Pink Floyd tribute band — including St. Charles man — to play at RiverEdge

It now tours around the country and it’s making a few stops right here in West Michigan this week. Ride captain Rick Smith and Ruth Smith spoke about the tour and their involvement. Pink Heals tour stopping in W. Mich. Related Stories LISA ROBIN KELLY OF “THAT 70S SHOW” DIES LOS ANGELES (AP) — Lisa Robin Kelly of “That 70s Show” has died. SNAKE IN THE LOCKER ROOM ST. PETERSBURG, Fla. (AP) — Bats, balls, gloves, uniforms — and a giant snake? Business News US builders broke ground on more homes in July WASHINGTON (AP) — U.S. developers broke ground on new homes at a faster pace in July, partly reversing a sharp drop the previous month. The figures suggest that housing construction is maintaining its recovery. Eds: Makes minor changes throughout. With AP Photos. By CHRISTOPHER S. RUGABER AP Economics Writer WASHINGTON (AP) — The number of Americans seeking unemployment benefits dropped 15,000 last week to a seasonally adjusted 320,000, the fewest since October 2007 — a sign of dwindling layoffs and steady if modest job growth. … IN THE NEWS: NSA WENT OVERBOARD WITH SURVEILLANCE: REPORT WASHINGTON (AP) — We’re getting a new look at the scope of the National Security Agency surveillance program. Site Map Stay Connected: c 2013, WWMT-TV | Portions are Copyright 2013 Associated Press. All rights reserved. This material may not be published, broadcast, rewritten, or distributed.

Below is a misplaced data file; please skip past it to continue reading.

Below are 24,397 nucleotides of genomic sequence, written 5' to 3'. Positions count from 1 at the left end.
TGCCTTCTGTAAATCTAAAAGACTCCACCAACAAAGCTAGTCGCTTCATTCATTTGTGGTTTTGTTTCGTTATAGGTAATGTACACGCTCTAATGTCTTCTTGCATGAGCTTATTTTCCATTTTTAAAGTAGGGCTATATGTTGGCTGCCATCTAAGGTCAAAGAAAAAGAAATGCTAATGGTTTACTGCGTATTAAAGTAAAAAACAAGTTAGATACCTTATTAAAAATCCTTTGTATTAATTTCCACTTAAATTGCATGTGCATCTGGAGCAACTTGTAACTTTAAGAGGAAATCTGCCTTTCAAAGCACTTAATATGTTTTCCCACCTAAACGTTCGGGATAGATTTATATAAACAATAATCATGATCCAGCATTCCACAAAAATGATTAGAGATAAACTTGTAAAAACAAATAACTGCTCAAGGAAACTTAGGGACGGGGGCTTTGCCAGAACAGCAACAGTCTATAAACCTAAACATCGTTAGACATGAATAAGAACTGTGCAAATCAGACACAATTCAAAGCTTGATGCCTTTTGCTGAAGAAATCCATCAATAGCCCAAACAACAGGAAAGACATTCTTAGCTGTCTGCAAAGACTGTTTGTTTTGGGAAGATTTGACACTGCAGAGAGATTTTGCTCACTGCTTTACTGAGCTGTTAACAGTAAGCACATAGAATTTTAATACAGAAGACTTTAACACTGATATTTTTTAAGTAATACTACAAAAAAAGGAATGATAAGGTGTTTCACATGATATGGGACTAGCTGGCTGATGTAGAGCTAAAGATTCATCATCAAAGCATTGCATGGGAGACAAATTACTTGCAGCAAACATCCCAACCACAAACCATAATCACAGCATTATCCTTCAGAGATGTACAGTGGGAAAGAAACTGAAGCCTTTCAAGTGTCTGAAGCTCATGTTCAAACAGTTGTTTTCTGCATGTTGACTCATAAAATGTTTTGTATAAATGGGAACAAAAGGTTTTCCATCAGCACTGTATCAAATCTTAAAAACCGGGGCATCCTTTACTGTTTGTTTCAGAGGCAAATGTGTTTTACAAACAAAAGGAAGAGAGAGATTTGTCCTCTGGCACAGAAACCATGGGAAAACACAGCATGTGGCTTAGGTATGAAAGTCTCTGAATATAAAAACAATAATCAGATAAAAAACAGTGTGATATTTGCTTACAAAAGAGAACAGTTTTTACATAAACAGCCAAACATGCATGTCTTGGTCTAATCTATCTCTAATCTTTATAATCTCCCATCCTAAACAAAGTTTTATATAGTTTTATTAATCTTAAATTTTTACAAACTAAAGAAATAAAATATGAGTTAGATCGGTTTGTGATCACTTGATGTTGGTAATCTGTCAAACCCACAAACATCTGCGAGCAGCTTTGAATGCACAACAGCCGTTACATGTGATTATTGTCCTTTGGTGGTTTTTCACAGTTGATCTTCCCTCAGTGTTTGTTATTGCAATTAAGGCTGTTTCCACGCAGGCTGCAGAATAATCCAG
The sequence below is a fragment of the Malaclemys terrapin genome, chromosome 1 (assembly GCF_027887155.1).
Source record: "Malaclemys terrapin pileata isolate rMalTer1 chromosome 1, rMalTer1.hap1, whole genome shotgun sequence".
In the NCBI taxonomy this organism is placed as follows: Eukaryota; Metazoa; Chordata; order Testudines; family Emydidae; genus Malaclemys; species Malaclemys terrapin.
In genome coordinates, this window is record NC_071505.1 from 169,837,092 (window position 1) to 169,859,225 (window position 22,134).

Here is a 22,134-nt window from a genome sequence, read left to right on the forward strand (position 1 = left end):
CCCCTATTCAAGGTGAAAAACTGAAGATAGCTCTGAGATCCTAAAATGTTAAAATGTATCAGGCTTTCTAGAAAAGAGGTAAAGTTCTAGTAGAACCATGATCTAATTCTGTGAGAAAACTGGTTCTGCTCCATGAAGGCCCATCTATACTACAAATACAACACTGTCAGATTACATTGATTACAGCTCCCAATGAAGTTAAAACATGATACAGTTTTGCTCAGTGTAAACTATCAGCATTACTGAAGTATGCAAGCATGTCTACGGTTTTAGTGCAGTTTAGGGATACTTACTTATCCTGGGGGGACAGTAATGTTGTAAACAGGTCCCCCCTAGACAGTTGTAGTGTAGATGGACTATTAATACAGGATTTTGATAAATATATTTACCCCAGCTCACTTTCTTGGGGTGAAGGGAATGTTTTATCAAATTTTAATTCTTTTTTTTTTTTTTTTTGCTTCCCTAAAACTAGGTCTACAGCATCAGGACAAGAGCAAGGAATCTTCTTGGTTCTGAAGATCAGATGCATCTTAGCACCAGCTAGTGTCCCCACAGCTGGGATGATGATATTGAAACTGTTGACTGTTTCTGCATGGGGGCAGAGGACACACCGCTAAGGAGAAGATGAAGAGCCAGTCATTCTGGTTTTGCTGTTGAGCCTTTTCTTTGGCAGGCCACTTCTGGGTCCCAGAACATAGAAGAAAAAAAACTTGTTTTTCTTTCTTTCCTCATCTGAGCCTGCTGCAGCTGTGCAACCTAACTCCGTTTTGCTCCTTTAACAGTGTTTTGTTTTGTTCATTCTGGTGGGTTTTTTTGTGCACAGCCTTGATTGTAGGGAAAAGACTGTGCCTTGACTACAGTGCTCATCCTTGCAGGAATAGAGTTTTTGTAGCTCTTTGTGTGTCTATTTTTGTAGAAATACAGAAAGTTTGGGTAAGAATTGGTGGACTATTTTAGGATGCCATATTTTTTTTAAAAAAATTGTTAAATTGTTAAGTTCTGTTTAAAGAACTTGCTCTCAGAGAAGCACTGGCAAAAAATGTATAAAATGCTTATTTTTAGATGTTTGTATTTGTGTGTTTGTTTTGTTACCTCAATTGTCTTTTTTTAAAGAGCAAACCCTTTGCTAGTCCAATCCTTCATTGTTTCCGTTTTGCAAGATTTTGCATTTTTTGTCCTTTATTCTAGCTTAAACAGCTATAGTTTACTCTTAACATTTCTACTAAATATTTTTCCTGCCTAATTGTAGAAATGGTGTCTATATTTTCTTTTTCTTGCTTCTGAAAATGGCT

A large number of people have been asked to leave. The section that has been hit the most in the process of retrenchment are cameramen and technicians. Many morning news anchors have also been asked to leave, said a source in the know. Rajdeep Sardesai, editor-in-chief IBN 18 network, late night, tweeted, Hurt and pain can be lonely. You must grieve in solitude. An employee in Mumbai, who was given the termination letter, said, We were called to the office and were simply handed the letters. Almost the entire crew at IBN7 has been asked to leave. Those of us who have not been given the termination letters are in terror of being handed one any moment. Executives in Independent Media Trust and from the human resources department from the network sat at the round table putting the termination letters in the respective envelopes and stamping them. It looked like a post office, the way they were stamping letters in the conference room. Another source added that journalists in CNBC TV18s Delhi bureau have been assured that their jobs are secure. We have, however, been told that the bureau will be left with almost no cameramen and technicians, as the newsroom for all channels will be integrated, said the source. The pink slips are principally at TV18 Broadcast, the subsidiary of the listed company Network 18. TV18 Broadcast operates CNBC-TV18, CNBC Awaaz, CNN-IBN, IBN7 and IBN Lokmat, among others. Together the channels employ about 2,000, including journalists, camera persons and production staff. Sources said that most retrenchment is happening at CNN IBN and at IBN7.